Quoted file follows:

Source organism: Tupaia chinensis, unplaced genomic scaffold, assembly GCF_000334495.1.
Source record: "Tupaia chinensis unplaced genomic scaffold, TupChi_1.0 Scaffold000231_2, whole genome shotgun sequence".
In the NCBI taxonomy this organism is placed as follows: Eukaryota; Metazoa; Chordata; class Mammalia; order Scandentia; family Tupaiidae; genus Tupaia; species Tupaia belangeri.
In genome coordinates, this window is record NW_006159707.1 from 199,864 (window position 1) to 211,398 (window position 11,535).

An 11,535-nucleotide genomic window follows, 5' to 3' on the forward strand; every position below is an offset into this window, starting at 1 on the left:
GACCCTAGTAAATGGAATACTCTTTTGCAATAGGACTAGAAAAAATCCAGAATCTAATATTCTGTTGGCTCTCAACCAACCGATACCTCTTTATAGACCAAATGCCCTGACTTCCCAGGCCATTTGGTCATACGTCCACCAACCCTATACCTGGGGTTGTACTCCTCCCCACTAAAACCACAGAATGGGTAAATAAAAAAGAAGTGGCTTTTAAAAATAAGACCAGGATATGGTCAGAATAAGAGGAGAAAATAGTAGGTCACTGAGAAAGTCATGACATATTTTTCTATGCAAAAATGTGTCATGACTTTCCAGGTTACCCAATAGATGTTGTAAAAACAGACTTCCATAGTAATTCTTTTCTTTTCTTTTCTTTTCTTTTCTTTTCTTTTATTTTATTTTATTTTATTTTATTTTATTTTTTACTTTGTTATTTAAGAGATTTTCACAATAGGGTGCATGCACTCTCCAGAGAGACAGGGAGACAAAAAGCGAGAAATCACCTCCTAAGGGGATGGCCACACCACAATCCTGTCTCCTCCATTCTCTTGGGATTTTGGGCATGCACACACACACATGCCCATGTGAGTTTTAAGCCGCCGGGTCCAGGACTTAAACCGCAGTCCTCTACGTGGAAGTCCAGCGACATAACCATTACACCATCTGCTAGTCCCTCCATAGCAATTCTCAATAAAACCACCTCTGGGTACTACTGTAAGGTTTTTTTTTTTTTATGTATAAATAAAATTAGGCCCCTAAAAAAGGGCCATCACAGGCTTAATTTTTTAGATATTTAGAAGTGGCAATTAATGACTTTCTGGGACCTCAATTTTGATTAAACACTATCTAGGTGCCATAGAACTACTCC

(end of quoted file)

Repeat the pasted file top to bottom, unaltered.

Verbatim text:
Source organism: Tupaia chinensis, unplaced genomic scaffold, assembly GCF_000334495.1.
Source record: "Tupaia chinensis unplaced genomic scaffold, TupChi_1.0 Scaffold000231_2, whole genome shotgun sequence".
In the NCBI taxonomy this organism is placed as follows: Eukaryota; Metazoa; Chordata; class Mammalia; order Scandentia; family Tupaiidae; genus Tupaia; species Tupaia belangeri.
In genome coordinates, this window is record NW_006159707.1 from 199,864 (window position 1) to 211,398 (window position 11,535).

An 11,535-nucleotide genomic window follows, 5' to 3' on the forward strand; every position below is an offset into this window, starting at 1 on the left:
GACCCTAGTAAATGGAATACTCTTTTGCAATAGGACTAGAAAAAATCCAGAATCTAATATTCTGTTGGCTCTCAACCAACCGATACCTCTTTATAGACCAAATGCCCTGACTTCCCAGGCCATTTGGTCATACGTCCACCAACCCTATACCTGGGGTTGTACTCCTCCCCACTAAAACCACAGAATGGGTAAATAAAAAAGAAGTGGCTTTTAAAAATAAGACCAGGATATGGTCAGAATAAGAGGAGAAAATAGTAGGTCACTGAGAAAGTCATGACATATTTTTCTATGCAAAAATGTGTCATGACTTTCCAGGTTACCCAATAGATGTTGTAAAAACAGACTTCCATAGTAATTCTTTTCTTTTCTTTTCTTTTCTTTTCTTTTCTTTTATTTTATTTTATTTTATTTTATTTTATTTTTTACTTTGTTATTTAAGAGATTTTCACAATAGGGTGCATGCACTCTCCAGAGAGACAGGGAGACAAAAAGCGAGAAATCACCTCCTAAGGGGATGGCCACACCACAATCCTGTCTCCTCCATTCTCTTGGGATTTTGGGCATGCACACACACACATGCCCATGTGAGTTTTAAGCCGCCGGGTCCAGGACTTAAACCGCAGTCCTCTACGTGGAAGTCCAGCGACATAACCATTACACCATCTGCTAGTCCCTCCATAGCAATTCTCAATAAAACCACCTCTGGGTACTACTGTAAGGTTTTTTTTTTTTTATGTATAAATAAAATTAGGCCCCTAAAAAAGGGCCATCACAGGCTTAATTTTTTAGATATTTAGAAGTGGCAATTAATGACTTTCTGGGACCTCAATTTTGATTAAACACTATCTAGGTGCCATAGAACTACTCC